Collaboration Alchemy: Five Elements

Collaboration tends to fall either into the bad press camp or the good press camp.  The bad press camp sees it as a time-sucking way of working, a lowest-common-denominator-wins approach, where decision-by-committee and consensus-building trumps uncovering creative solutions and innovative risk taking. The bad press camp believes that collaboration leads to mediocrity.

The good press camp believes that good things happen when multidisciplinary and interdisciplinary minds come together to solve problems no single individual could solve alone.  Collaboration in the good press camp believes that better ideas surface, and can be developed further with more heads involved.  Collaboration in the good press camp says greater risks can be taken – with more intelligence – when a group of skilled individuals hold hands as a collective team in its pursuit.

But Collaboration does not just happen. Collaboration done well mandates a productive desirable outcome.  And in that way Collaboration can sometimes feel like alchemy: magical and mysterious when it happens.

So what does productive Collaboration need?  Here’s your toolkit:


Collaboration first and foremost requires people, but it does not necessarily require lots of people. Magical collaboration has come from just two minds meeting: think Siskel & Ebert, Tim Burton & Colleen Atwood, Steve Jobs & Steve Wozniak, Bill Hewlett & Dave Packard, Ben (Cohen) & Jerry (Greenfield).  The important part of the people piece is to bring together complementary, but not equivalent, skill sets, knowledge bases, and competencies.  Alchemy comes from mixing elements in previously undiscovered ways, so best to try to bring interdisciplinary minds to the table.


Collaboration works best with a purpose.  Not coincidentally, so do people. Purpose can take many forms: a task-at-hand, a problem to be solved, a wish for change, or simply a collective passion point. Finding the common purpose, and then declaring it - openly, blatantly - goes a long way towards solidifying commitment to collaboration from people.


Related to purpose, collaborators need to be actively able and willing to contribute.  Taking a seat at the table of collaboration is not the same as collaborating.  As a collaborator, or the coordinator of collaboration, know your motivation, and ensure you work with collaborators who are equally motivated.  Not all motivation is created equal, however, and that is okay. Some are motivated by a teamwork connection, some by a competitive spirit to create something amazing, others by a desire to see a successful beneficial outcome go out into the world. While the source of motivation need not be the same for every collaborator, the existence of a source of motivation must exist for every collaborator.


There is a group of interdisciplinary people prepared and motivated to collaborate, a purpose has been identified and declared, now what? Just like a locomotive needs a railroad, and a ship needs its navigation, collaboration needs a path. There are many processes, frameworks and tools to support finding this path.  Whether employing a design thinking approach, or a more traditional brainstorming process, whether rapid or lengthy, research-based or not, highly independent or highly collective, what is important is that the collaborative team has a path.  When the journey gets fuzzy, as the best always do, the path is grounding.  Define the path, share the path, wander away from it at times if it makes sense, but know how to get back to it when needed.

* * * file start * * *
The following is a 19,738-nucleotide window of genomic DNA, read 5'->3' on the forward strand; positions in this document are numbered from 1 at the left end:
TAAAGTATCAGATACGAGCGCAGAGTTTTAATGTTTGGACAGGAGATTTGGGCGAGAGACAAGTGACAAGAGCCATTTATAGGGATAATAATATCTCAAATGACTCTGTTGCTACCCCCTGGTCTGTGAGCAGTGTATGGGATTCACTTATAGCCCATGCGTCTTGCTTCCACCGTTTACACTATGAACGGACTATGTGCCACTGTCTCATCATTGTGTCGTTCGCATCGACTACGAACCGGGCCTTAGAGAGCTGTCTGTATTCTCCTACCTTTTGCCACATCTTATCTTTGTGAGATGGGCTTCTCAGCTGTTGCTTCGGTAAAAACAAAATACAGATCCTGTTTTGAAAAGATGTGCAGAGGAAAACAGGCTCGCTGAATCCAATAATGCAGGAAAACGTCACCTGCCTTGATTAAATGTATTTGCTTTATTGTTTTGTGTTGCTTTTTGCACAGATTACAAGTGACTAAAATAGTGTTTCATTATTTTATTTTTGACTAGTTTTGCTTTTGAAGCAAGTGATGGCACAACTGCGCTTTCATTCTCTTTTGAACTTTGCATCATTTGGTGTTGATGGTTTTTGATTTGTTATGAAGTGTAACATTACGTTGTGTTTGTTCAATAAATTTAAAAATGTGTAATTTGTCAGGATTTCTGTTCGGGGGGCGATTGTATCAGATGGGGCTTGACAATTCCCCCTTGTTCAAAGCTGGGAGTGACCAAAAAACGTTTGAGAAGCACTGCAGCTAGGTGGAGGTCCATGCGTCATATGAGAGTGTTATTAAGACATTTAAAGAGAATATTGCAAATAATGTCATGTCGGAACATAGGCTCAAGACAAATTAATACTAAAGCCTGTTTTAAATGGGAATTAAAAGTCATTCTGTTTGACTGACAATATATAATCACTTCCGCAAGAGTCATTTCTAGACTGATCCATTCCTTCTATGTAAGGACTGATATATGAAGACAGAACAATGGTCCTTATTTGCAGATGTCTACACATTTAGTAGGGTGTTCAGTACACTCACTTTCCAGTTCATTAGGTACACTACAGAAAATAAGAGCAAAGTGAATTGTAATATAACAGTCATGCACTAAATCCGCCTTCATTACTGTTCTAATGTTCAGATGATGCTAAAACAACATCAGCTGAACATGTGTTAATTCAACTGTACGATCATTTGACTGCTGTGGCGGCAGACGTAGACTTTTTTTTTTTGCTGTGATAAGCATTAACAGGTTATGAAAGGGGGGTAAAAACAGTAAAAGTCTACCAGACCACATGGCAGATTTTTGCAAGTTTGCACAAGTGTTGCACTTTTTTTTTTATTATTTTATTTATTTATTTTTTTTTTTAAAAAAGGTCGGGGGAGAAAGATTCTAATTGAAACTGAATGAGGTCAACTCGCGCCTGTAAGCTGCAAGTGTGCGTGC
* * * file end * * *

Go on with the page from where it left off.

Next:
Often overlooked or given second thought, having a platform is critical to the functioning of collaboration.  The platform incorporates the how, when and where of collaboration. It should be digital at minimum, but it is ideally both physical and digital. First, the how of collaboration. There are many amazing digital collaboration platforms available for use nowadays with new ones being added daily. Some options include Yammer, Google Group Email, Google+, Facebook or even Twitter.  Next, the when of collaboration. Digital collaborative platforms allow for a constant flow of communication between team members, as well as a location to store and access information, but there is a valuable role for formal collaboration check-ins for ‘all, at once’.  Hourly, daily, weekly, or monthly is for the team to decide, but ensure a balance of free-flow collaboration in combination with ‘all, at once’ collaboration.  Lastly, the where of collaboration.  As mentioned, digital collaboration platforms are getting better and better everyday, but where possible, the proximity of physical human connection cannot be underestimated.  Alchemy again is inexplicable and often it emerges from the cues that can only come from proximate humans connecting, responding to facial cues, voice inflection, a shift in the chair at a certain moment. When possible, collaboration benefits from meeting in person.

Help bring Collaboration out of the bad press camp and into the good press camp.  Give these elements a try and see if you can experience some of your own collaboration alchemy. Let me know how it goes!

Heidi McCulloch

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